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Reviews: Trish Lester ~ Plymouth Belvedere|
Posted on Sunday, May 03, 2009 @ 11:19:48 UTC
Artist: Trish Lester
CD: Plymouth Belvedere
Home: Los Angeles, California
Quote: "With a voice reminiscent of Judy Collins, Lester fits in perfectly with 70s singer-songwriters like Gordon Lightfoot and John Denver."
By Jamie Anderson
With a voice reminiscent of Judy Collins, Lester fits in perfectly with 70s singer-songwriters like Gordon Lightfoot and John Denver. Offering songs about ending relationships, thanking soldiers and food (my favorite topic), she covers a lot of ground with her capable band. Iím guessing she plays the guitar since sheís pictured with one but I donít see her credited in the liner notes. She wrote most of the songs.
The title cut is about her fabulous car. She shows up at a country club, a funeral and a party, although it ruins her image. In the end she sells it for a Hummer. I donít know any folk singers who could afford the gas but then, this song is done with tongue planted firmly in cheek.
"How Do We Go On" seems a little disjointed, although the chorus brings it all together with a hope for the future. "Iím Drifting" is a sad breakup song backed by strings, and "Your Special Gift" is a sweet song about her brother.
There are lighter tunes like "Itís Just a Cookie" Ė um yeah, theyíre definitely health food - and "Waiting for An Easy Way Out." In the latter, she sings, "I canít see my toes, canít fit into my clothes, my bathroom scale and I have almost come to blows." Lots of folks can sure indentify with that.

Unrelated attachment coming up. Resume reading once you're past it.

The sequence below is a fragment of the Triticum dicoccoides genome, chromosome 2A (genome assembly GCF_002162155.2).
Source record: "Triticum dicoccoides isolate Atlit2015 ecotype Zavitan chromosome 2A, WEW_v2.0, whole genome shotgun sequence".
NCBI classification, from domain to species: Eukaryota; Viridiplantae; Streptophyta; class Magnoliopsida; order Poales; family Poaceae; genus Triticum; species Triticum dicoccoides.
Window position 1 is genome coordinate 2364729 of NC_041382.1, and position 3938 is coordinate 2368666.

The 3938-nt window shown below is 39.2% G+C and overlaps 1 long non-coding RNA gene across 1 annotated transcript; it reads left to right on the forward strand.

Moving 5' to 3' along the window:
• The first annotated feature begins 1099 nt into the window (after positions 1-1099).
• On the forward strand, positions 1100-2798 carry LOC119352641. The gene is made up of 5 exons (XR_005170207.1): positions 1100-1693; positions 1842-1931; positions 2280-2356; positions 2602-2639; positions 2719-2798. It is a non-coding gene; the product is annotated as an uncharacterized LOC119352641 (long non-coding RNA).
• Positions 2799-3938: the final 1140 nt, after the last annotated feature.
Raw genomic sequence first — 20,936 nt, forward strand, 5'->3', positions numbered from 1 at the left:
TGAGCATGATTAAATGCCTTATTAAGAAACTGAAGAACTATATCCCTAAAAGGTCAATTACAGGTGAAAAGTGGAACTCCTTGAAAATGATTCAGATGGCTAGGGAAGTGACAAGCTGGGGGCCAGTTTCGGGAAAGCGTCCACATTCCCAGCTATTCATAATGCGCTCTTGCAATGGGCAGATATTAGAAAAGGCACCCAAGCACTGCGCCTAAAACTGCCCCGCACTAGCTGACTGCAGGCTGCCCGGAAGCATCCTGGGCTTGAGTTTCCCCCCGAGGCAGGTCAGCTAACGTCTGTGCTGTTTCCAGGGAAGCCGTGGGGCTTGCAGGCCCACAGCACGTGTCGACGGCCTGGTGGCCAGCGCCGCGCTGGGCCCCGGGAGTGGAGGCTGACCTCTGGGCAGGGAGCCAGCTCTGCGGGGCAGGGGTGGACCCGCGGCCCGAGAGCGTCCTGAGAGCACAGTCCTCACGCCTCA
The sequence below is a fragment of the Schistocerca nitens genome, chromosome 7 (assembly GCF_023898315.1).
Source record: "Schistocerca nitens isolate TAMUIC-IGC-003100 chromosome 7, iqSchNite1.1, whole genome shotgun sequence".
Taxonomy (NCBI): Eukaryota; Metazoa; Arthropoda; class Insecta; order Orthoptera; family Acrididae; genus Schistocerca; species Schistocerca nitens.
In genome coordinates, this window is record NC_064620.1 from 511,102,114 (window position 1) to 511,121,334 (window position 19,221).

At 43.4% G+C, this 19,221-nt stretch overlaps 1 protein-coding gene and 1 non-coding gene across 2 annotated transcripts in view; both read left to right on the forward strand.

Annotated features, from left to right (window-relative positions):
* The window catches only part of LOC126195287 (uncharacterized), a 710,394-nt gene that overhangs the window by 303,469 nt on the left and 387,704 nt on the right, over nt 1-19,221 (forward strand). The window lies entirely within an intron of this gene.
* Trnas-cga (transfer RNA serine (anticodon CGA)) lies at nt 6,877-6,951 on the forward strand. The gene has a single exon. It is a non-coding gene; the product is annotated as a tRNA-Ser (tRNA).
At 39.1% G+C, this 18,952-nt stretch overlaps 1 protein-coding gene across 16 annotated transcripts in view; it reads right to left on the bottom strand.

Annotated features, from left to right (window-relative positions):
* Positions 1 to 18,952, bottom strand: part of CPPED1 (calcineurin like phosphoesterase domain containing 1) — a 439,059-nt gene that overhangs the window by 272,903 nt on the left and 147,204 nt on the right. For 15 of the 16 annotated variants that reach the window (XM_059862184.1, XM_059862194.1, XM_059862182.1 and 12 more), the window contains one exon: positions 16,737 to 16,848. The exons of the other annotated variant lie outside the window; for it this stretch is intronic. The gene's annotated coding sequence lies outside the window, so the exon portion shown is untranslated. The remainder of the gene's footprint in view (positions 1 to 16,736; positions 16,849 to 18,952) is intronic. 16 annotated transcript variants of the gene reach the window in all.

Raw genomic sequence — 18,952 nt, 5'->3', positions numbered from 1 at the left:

She gets too preachy in "Thank a Soldier." I appreciate the sentiment, but itís one thatís been heard again and again. Telling a story about some particular soldiers may have been more effective.
"The Water is Wide" is pretty, with nice mandolin trills and smooth vocals.
"Smith and Wesson 38" is a story about learning to love her gun. At the end she shoots a thief and I suppose weíre supposed to cheer but it just leaves me cold. It doesnít have to be true, but itís not believable that some thug who breaks into her house is going to count the bullets as she misses him. My guess is that a couple of shots would send him screaming into the night.
At the end is "The Christmas Letter," about those dreary holiday tomes. It put a smile on my face although I was waiting for Junior to find the cure for cancer on his lunch hour. But hey, they learned to program their VCR, so itís all good.
Although the band is tight, the sound is a little dated. Her lyrics too often state the obvious, and her melodies are sometimes predictable. Her bio says sheís studied with Steve Seskin and Jon Vezner. Sheís chosen some great songwriters as teachers, so maybe her next effort will be a step forward.
Artist Website: http://www.trishlester.com
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